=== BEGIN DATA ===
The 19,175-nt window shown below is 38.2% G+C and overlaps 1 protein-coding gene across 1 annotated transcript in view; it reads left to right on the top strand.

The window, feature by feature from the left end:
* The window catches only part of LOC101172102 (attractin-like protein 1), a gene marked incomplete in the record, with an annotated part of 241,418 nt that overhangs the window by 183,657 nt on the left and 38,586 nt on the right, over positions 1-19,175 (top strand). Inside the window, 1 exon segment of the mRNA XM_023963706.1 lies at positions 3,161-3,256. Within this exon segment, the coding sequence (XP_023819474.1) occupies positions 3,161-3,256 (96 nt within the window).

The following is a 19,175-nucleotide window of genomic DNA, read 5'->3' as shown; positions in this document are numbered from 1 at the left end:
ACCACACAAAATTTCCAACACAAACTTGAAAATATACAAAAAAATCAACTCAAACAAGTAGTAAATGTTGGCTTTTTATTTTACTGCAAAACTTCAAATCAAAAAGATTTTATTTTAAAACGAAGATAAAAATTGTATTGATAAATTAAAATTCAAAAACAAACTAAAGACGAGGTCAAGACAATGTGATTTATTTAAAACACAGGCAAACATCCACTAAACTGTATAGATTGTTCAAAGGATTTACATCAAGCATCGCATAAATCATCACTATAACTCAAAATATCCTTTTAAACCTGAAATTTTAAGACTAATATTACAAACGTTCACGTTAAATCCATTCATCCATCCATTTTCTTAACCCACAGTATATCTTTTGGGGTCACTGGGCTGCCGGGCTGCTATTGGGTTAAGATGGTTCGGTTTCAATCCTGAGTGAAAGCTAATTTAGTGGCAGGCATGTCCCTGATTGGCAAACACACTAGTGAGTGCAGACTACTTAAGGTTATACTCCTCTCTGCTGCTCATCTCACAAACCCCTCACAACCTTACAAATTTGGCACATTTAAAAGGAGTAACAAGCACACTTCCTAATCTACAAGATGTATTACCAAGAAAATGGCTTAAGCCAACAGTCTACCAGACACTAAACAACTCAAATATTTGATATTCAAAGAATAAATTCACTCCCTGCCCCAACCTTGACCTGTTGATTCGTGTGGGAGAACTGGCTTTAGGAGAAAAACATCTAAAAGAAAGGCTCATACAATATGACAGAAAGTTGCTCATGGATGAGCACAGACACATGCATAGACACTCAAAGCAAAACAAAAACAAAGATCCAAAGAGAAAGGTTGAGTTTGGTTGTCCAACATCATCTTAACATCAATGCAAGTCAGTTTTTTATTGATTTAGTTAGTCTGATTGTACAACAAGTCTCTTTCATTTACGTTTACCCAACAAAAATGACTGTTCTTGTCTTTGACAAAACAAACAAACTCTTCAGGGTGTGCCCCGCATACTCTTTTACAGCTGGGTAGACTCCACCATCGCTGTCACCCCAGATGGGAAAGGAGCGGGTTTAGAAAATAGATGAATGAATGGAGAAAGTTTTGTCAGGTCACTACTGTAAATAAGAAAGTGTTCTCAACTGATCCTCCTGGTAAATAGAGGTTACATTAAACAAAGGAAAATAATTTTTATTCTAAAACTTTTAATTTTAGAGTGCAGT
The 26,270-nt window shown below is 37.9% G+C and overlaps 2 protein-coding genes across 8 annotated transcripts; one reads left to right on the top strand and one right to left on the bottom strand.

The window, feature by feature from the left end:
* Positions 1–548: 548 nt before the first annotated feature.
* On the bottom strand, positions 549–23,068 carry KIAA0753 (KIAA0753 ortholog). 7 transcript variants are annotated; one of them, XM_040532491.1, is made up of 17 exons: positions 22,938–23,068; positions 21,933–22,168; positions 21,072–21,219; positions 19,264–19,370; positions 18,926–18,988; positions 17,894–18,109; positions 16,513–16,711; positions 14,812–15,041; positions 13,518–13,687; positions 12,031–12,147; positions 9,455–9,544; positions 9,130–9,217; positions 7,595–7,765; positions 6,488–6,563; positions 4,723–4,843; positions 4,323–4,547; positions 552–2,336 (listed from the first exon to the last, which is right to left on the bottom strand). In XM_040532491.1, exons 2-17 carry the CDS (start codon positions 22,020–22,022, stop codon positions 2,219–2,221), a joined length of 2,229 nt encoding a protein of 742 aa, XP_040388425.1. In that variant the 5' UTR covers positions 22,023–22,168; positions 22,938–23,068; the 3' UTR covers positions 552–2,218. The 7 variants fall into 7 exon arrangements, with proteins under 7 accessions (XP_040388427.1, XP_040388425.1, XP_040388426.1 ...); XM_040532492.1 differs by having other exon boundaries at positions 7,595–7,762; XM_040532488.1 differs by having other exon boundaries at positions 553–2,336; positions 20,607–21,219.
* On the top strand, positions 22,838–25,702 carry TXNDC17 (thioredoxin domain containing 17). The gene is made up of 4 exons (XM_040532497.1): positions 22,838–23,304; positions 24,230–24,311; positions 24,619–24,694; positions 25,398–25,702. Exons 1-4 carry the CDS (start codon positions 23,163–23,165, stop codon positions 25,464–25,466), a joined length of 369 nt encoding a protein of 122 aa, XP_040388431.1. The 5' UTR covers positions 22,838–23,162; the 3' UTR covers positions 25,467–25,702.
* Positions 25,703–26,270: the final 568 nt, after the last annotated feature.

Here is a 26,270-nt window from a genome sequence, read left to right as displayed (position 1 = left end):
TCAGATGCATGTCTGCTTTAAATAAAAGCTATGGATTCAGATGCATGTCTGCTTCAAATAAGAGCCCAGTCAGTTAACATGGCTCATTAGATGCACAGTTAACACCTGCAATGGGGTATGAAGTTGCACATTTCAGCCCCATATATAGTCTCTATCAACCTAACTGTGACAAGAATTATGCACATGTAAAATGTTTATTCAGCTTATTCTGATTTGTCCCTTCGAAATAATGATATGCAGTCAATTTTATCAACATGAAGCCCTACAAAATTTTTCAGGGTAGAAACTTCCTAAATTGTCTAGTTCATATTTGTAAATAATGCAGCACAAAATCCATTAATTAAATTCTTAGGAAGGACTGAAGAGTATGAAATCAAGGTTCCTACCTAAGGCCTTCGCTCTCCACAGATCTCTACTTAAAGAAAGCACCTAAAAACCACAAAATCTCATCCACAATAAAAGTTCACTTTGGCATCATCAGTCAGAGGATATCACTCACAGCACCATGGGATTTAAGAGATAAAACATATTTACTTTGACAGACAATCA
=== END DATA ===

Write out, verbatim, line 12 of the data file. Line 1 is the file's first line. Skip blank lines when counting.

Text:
Here is a 26,270-nt window from a genome sequence, read left to right as displayed (position 1 = left end):